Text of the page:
ILO 1 Derive the structural style, subsidence history and sedimentary fill of the main types of sedimentary basin from typical datasets (developed, assessed)

ILO 2 Describe and classify carbonate and clastic sediments in outcrop, core and thin section (developed, assessed)

ILO 3 Demonstrate how both early and late diagenetic processes affect carbonate sediments (developed, assessed)

ILO 4 Use observations from a sedimentary succession to derive a facies scheme and evaluate the dynamics of the depositional environment (developed, assessed)

ILO 5 Distinguish the effects autocyclic and allocyclic controls have on the vertical and lateral variability of sediments deposited in clastic and carbonate environments (developed, assessed)

ILO 6 Derive GDE (Gross Depositional Environment) maps to honour interpretations gained from typical surface and subsurface datasets (developed, assessed)

ILO 7 Identify the hierarchical building blocks of sedimentary systems in order to predict the 3D distribution of sedimentary environments, facies and rock properties (developed, assessed)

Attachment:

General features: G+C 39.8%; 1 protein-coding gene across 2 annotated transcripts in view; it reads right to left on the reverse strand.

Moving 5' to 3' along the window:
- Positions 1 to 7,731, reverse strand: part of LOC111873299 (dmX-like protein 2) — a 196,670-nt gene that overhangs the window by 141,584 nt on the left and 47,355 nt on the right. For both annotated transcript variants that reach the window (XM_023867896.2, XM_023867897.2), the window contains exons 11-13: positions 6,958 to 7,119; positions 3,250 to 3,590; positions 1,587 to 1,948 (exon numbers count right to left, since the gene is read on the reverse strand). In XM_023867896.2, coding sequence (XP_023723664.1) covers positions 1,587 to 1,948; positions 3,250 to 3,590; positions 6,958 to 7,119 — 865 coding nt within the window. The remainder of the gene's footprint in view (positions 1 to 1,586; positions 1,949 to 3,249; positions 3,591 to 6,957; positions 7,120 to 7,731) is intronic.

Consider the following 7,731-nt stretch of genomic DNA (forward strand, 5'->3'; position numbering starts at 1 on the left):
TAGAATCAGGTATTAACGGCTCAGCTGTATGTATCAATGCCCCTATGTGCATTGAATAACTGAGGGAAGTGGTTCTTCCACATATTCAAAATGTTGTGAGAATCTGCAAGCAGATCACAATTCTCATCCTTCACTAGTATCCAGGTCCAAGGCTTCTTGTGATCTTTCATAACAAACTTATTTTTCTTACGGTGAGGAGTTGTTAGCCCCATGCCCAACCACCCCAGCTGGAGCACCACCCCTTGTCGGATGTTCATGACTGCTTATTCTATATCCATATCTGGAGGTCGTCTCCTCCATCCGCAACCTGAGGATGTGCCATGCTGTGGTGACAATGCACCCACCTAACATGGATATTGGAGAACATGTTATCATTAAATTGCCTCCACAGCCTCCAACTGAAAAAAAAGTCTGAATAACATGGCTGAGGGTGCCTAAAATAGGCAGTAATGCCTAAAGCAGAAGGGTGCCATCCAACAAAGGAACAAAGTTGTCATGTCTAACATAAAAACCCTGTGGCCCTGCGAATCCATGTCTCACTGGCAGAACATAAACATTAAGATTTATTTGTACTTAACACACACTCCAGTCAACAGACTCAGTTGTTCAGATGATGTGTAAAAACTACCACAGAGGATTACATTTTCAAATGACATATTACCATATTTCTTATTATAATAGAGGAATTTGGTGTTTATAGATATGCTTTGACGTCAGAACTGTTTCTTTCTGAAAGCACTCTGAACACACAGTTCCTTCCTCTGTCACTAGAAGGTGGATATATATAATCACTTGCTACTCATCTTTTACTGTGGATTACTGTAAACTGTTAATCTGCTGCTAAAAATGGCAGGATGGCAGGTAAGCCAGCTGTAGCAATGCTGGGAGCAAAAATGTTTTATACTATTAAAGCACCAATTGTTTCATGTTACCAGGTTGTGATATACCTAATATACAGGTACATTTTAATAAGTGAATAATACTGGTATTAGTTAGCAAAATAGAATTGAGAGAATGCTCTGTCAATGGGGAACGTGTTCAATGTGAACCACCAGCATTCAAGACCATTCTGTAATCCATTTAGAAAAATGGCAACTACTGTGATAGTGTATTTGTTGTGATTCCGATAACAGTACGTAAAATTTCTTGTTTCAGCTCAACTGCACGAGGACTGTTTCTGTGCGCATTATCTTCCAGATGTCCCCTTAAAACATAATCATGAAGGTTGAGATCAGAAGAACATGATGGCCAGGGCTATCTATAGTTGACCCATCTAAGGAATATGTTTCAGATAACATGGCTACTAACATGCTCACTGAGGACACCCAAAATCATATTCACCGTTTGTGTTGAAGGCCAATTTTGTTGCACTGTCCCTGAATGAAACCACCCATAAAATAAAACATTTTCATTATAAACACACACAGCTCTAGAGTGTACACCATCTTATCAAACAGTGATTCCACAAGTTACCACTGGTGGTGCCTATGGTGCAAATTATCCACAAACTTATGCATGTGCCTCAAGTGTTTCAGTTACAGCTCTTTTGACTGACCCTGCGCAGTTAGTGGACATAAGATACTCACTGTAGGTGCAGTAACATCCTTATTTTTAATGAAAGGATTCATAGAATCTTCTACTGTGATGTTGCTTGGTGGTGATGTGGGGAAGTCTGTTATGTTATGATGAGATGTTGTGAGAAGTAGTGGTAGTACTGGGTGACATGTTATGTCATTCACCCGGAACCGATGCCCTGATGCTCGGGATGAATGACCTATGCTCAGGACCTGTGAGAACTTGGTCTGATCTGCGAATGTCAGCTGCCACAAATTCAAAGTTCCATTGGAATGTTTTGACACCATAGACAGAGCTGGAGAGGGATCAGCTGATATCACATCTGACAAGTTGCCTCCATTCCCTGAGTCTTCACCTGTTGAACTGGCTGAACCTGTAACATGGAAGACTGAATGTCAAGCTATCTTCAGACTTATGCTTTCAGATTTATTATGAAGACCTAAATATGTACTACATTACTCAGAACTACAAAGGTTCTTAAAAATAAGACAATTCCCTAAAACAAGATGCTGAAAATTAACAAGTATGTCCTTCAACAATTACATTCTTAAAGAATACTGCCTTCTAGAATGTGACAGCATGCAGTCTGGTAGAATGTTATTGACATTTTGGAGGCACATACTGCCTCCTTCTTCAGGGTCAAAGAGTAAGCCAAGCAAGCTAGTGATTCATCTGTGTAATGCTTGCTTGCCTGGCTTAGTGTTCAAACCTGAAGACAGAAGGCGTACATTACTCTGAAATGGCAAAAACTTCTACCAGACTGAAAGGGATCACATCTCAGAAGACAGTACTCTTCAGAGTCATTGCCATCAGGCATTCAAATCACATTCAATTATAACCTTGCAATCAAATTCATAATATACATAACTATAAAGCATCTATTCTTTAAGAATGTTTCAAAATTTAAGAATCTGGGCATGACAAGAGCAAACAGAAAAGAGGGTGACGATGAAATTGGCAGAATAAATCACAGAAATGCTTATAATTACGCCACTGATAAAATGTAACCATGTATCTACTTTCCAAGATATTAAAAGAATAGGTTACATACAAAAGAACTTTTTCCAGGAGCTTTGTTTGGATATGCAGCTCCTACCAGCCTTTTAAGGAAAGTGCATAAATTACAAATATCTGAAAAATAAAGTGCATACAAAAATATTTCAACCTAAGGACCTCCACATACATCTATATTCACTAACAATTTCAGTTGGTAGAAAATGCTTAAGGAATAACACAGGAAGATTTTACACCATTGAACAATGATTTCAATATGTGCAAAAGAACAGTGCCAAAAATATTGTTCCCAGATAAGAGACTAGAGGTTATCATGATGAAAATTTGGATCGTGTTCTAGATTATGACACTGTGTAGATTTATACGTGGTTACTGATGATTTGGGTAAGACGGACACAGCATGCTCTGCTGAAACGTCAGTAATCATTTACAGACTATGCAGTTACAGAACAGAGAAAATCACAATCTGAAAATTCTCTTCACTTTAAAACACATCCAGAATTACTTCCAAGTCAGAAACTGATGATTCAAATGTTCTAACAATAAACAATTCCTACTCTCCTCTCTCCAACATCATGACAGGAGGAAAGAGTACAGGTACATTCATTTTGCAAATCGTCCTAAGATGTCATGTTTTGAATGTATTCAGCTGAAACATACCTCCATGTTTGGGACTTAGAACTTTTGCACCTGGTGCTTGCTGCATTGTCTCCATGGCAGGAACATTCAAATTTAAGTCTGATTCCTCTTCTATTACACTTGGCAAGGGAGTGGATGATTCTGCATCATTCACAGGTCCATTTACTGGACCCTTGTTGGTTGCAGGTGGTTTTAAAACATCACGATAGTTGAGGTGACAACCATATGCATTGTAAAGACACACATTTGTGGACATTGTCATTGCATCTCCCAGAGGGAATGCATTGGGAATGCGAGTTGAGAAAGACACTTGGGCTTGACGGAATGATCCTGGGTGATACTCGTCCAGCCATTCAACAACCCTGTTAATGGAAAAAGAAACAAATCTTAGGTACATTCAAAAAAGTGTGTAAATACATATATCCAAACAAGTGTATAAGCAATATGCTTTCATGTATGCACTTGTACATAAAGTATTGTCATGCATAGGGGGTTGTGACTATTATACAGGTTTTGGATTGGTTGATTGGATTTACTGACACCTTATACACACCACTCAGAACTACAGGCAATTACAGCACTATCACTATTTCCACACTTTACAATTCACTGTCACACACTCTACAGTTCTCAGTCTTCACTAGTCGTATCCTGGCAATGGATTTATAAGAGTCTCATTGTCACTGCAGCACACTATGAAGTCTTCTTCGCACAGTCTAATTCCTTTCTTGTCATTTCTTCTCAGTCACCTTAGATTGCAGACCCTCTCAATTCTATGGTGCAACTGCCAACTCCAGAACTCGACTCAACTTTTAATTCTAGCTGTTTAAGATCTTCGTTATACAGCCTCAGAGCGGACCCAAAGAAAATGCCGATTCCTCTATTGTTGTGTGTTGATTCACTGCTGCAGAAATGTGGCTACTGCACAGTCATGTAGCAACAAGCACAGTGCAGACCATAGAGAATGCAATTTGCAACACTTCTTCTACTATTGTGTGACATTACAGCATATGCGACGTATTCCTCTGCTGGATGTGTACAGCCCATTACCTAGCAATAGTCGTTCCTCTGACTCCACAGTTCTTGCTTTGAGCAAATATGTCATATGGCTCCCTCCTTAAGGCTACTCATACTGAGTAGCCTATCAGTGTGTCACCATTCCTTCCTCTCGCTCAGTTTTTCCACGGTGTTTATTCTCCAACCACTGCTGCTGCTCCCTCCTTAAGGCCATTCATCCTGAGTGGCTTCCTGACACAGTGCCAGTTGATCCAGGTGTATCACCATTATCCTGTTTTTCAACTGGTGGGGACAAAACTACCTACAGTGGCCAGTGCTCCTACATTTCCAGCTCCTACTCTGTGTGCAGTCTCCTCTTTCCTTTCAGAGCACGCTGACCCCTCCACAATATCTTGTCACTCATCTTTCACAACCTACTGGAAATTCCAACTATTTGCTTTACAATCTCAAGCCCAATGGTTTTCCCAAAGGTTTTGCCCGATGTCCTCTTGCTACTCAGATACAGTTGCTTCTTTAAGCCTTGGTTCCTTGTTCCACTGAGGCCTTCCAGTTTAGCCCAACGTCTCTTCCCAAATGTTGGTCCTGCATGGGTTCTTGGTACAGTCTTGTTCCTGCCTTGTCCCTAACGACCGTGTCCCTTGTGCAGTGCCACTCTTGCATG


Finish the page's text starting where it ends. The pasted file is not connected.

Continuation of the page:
ILO 8 Evaluate the source and effect of uncertainty associated with depositional and reservoir models 

Syllabus

The course is delivered as lectures and associated practicals.  During practical classes, you will have the opportunity to discuss and interact with staff and demonstrators. Feedback is given for the assessed practicals, other practicals are discussed in the class.
Syllabus:
Introduction
Sedimentary rocks: identification, classification and interpretation.
 
Component 1: Clastic Reservoirs
TUTOR: Dr Rufus Brunt
[1] Depositional processes, facies models and depositional environments.
[2] Terrestrial depositional systems from fluvial to aeolian systems.
[3] Deltaic and shallow marine systems.
[4] Deep water systems from continental slope to basin floor.
[5] Assessed component is conducted at the British Geological Survey core store. Task: logging and play fairway interpretation of classic UK sector drill core  (Note – if conditions do not allow, in-house core at Manchester will be used)
Component 2: Carbonate Reservoirs

TUTORS: Dr Stefan Schroeder, Prof. Cathy Hollis
[1] Carbonate facies and depositional environments.
[2] Porosity, permeability, diagenesis control on reservoir properties: early and late burial diagenesis.
[3] Sedimentology and stratigraphy: fundamental controls and concepts - facies, basins and the geometry of sediment fill, introduction to carbonate sequence stratigraphy.
[4] Carbonate sedimentology and the Petroleum Play.
[5] Source rocks in hydrocarbon systems.
[6] Carbonate reservoir characterization: tools and industry applications.  Assessed through end of course open book assessment.
 
Component 3: Sequence Stratigraphy
TUTOR: Prof. Stephen Flint
(i) Seismic and sequence stratigraphy (including biostratigraphy)